It’s tough to get too excited about a steak restaurant in the basement of a hotel that’s not even on the strip in Las Vegas. And while the hostesses at Nine Steakhouse at the Palms are themselves worth the trip, the glitzy eighties look– purple backlighting, black tables, and sparkly chrome tiles– worry you that Madonna or Prince or some other even more frightening eighties icon (for example, that crazy girlfriend you had) might come strolling through the door. But once the menu arrives N9NE is ALL about the food.
Our menus came via the handsome hands of Troy Holland, a cross between George Clooney and Rodney Dangerfield (Clooney supplied the looks, Dangerfield the accent) and possibly the best server I’ve had in a decade– he sussed out our personalities and preferences for chatter vs. service and played enchanting and sincere host, regaling with a story and a few personal anecdotes when there was a break in our table conversation, hovering at the edges of consciousness when we were engaged in eating or talking so that we knew he was there but also that he was wary of intruding. Like the best waiters he made you feel as if you were the only person in the room. He’d be an equally good dinner partner as waiter– particularly if you were a woman of, say, 18-120 years old. And no I won’t give you his phone number.
Although we ate from a prix fixe menu at N9NE, the regular menu lists seven steaks– cooked at 1200 degrees Fahrenheit and served with five sauces from Bearnaise to barbecue– and all the other usual suspects such as a chicken offering and a fish offering, but these were also just a little more interesting than first glance would suggest. The chicken featured a red and green jalapeno rosemary jus. The tuna steak was seared rare with shiitake mushrooms, haricot vert, Dijon, shallots, garlic confit, and red wine sauce. Executive Chef Barry S. Dakake has daringly renovated a traditional menu so that– to use a fittingly Vegasesque analogy– it’s like a woman wearing creased khaki slacks with a studded leather g-string underneath. And certain body jewelry I will not even mention.
We began our meal with an opening act of rock shrimp (which lived up to their name because they rocked!) piled in an elegant tower with two moats of sauces– hot and creamy– for dipping. The stuffed mushrooms– a throwback groaner on most menus– were perky and over-filled with the very best and meatiest parts of the crab that you usually have to fight with your spouse over, even at the risk of seeming ungenerous. This was followed by the unfortunately-named Garbage Salad, a pileup of ingredients such as fried onions, shrimp, really good tomatoes, hearts of palm, salami, and more that harmonized like a choir of angels (except for the burping), and which I could have eaten another two pails of.
Steaks– the real point of coming here– arrive escorted by any of eleven side dishes that while also seemingly mild-mannered, are taken into the phone booth by Chef Dakake until they emerge super– we had the mac and cheese, comprised of complex chambered nautili of pasta in cheesy drapery; creamed corn with a bit of snap and just a tinge of sunny sweetness; roasted mushrooms with caramelized onions; and my favored creamed spinach, which was the only item put before us that wasn’t ovation worthy. The filet that I aggressively protected was itself sublime– buttery and expertly cooked inside with a jacket of gorgeous, formal char on the outside: one of the most perfect eight ounces of meat I’ve encountered, and just what the best steakhouses should always deliver but very rarely manage.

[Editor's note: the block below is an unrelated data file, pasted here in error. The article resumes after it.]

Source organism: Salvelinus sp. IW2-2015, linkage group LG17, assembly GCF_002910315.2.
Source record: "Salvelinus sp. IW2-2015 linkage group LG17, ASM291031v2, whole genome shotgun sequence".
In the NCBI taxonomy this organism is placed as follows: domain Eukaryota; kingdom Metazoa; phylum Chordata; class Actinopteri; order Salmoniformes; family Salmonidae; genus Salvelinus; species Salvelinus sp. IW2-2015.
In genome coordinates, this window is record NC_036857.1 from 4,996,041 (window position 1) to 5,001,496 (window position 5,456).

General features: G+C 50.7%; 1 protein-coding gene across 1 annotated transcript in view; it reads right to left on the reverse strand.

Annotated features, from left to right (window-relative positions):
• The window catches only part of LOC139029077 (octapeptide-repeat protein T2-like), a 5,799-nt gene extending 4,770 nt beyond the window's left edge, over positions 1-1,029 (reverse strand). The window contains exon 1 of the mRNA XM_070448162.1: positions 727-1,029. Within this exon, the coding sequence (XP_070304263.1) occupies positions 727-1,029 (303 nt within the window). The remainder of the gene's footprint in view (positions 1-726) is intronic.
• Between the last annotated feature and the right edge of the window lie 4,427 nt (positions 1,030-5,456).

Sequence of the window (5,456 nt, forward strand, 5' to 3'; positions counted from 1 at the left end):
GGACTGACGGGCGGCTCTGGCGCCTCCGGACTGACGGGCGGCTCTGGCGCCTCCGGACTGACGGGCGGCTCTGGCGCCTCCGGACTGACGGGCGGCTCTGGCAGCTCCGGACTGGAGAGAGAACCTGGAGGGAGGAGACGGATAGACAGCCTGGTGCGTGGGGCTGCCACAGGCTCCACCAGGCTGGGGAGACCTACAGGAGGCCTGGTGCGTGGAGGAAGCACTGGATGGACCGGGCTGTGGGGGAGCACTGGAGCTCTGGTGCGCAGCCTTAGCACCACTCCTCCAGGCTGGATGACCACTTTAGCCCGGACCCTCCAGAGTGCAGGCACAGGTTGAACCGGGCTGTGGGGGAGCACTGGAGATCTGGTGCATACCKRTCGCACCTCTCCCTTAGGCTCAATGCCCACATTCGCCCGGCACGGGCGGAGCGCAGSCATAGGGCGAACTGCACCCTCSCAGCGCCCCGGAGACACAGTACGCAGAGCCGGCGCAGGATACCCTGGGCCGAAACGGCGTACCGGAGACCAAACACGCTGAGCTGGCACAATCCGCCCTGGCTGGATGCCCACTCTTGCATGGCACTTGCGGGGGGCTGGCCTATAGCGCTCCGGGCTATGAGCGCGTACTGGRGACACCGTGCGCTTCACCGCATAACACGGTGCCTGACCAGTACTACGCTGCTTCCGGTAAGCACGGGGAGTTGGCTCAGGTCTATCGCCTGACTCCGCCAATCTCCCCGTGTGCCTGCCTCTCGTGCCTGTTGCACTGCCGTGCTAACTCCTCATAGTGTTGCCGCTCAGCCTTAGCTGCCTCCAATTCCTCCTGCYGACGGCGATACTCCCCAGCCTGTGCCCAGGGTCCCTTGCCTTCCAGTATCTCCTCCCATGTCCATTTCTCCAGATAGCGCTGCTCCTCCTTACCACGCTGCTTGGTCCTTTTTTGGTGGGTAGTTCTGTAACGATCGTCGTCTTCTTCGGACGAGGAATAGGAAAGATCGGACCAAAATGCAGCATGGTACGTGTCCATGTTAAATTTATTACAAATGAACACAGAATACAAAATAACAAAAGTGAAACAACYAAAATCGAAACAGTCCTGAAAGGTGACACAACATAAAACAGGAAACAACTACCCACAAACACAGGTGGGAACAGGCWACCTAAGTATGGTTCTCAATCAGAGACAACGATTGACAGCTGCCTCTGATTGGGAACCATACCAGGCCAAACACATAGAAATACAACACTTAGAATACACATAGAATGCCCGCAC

Desert was an interactive experience and despite our alcohol intake Troy was confident enough to bring us real fire to roast marshmallows to put on house-made graham crackers painted with s-curves of chocolate ganache, and not nearly enough chocolate ice cream for that whole hot/cold delightfulness.
On the drinking side of the menu we test-drove a Maretima Pinot Grigio from Della Venezie, Italy and a Belle Glos “Meiomi” California Pinot Noir, which we found in need of retesting, so we had some more. The fine and manly-sized wine list also included sakes, Old and New World wines by the bottle, and artisanal beers such as Blackstar Double Hopped Golden Lager from Montana, and a Dogfish Head IPA that made the trip all the way from Delaware.
So while we know that Las Vegas is all about looks, remember that sometimes a medieval castle is actually home to worn old hotel rooms, and that a black glass pyramid won’t necessarily make you feel like Cleopatra inside. By the same token, you might discover that a restaurant with a look that takes you back to high school may serve one of the best dinners you’ve had since you were a teenager.